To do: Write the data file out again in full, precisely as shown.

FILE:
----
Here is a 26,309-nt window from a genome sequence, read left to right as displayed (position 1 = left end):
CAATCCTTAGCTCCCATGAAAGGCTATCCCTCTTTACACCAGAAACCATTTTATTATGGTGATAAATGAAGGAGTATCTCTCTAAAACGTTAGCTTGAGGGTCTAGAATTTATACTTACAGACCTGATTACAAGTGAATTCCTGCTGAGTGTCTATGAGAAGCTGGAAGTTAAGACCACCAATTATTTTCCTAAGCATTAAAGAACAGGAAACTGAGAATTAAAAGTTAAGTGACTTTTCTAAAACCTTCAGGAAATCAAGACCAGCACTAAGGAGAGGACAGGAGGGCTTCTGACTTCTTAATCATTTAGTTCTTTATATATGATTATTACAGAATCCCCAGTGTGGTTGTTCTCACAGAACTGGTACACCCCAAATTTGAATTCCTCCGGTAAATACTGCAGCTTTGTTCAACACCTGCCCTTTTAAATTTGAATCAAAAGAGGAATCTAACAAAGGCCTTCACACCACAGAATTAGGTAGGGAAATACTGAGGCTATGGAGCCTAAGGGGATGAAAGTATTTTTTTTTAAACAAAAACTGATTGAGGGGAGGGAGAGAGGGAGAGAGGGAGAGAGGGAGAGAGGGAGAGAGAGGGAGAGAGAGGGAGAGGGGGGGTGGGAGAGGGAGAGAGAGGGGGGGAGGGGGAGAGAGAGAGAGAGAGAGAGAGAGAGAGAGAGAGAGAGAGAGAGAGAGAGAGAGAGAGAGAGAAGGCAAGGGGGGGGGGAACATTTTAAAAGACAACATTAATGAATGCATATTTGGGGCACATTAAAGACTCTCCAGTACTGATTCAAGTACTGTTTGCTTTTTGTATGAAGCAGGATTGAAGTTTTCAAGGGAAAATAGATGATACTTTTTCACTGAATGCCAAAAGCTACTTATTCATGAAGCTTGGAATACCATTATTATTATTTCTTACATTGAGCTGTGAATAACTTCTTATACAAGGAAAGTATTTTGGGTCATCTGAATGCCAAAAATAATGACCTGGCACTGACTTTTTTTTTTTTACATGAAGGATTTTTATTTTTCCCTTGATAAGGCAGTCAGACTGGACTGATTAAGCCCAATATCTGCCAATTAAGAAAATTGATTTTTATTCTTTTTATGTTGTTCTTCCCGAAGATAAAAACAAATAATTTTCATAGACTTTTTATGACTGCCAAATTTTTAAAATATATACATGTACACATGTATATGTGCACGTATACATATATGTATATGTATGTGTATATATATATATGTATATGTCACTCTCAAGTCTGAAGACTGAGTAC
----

Here is a 26,309-nt window from a genome sequence, read left to right as displayed (position 1 = left end):
CAATCCTTAGCTCCCATGAAAGGCTATCCCTCTTTACACCAGAAACCATTTTATTATGGTGATAAATGAAGGAGTATCTCTCTAAAACGTTAGCTTGAGGGTCTAGAATTTATACTTACAGACCTGATTACAAGTGAATTCCTGCTGAGTGTCTATGAGAAGCTGGAAGTTAAGACCACCAATTATTTTCCTAAGCATTAAAGAACAGGAAACTGAGAATTAAAAGTTAAGTGACTTTTCTAAAACCTTCAGGAAATCAAGACCAGCACTAAGGAGAGGACAGGAGGGCTTCTGACTTCTTAATCATTTAGTTCTTTATATATGATTATTACAGAATCCCCAGTGTGGTTGTTCTCACAGAACTGGTACACCCCAAATTTGAATTCCTCCGGTAAATACTGCAGCTTTGTTCAACACCTGCCCTTTTAAATTTGAATCAAAAGAGGAATCTAACAAAGGCCTTCACACCACAGAATTAGGTAGGGAAATACTGAGGCTATGGAGCCTAAGGGGATGAAAGTATTTTTTTTTAAACAAAAACTGATTGAGGGGAGGGAGAGAGGGAGAGAGGGAGAGAGGGAGAGAGGGAGAGAGAGGGAGAGAGAGGGAGAGGGGGGGTGGGAGAGGGAGAGAGAGGGGGGGAGGGGGAGAGAGAGAGAGAGAGAGAGAGAGAGAGAGAGAGAGAGAGAGAGAGAGAGAGAGAGAGAGAGAAGGCAAGGGGGGGGGGAACATTTTAAAAGACAACATTAATGAATGCATATTTGGGGCACATTAAAGACTCTCCAGTACTGATTCAAGTACTGTTTGCTTTTTGTATGAAGCAGGATTGAAGTTTTCAAGGGAAAATAGATGATACTTTTTCACTGAATGCCAAAAGCTACTTATTCATGAAGCTTGGAATACCATTATTATTATTTCTTACATTGAGCTGTGAATAACTTCTTATACAAGGAAAGTATTTTGGGTCATCTGAATGCCAAAAATAATGACCTGGCACTGACTTTTTTTTTTTTACATGAAGGATTTTTATTTTTCCCTTGATAAGGCAGTCAGACTGGACTGATTAAGCCCAATATCTGCCAATTAAGAAAATTGATTTTTATTCTTTTTATGTTGTTCTTCCCGAAGATAAAAACAAATAATTTTCATAGACTTTTTATGACTGCCAAATTTTTAAAATATATACATGTACACATGTATATGTGCACGTATACATATATGTATATGTATGTGTATATATATATATGTATATGTCACTCTCAAGTCTGAAGACTGAGTAC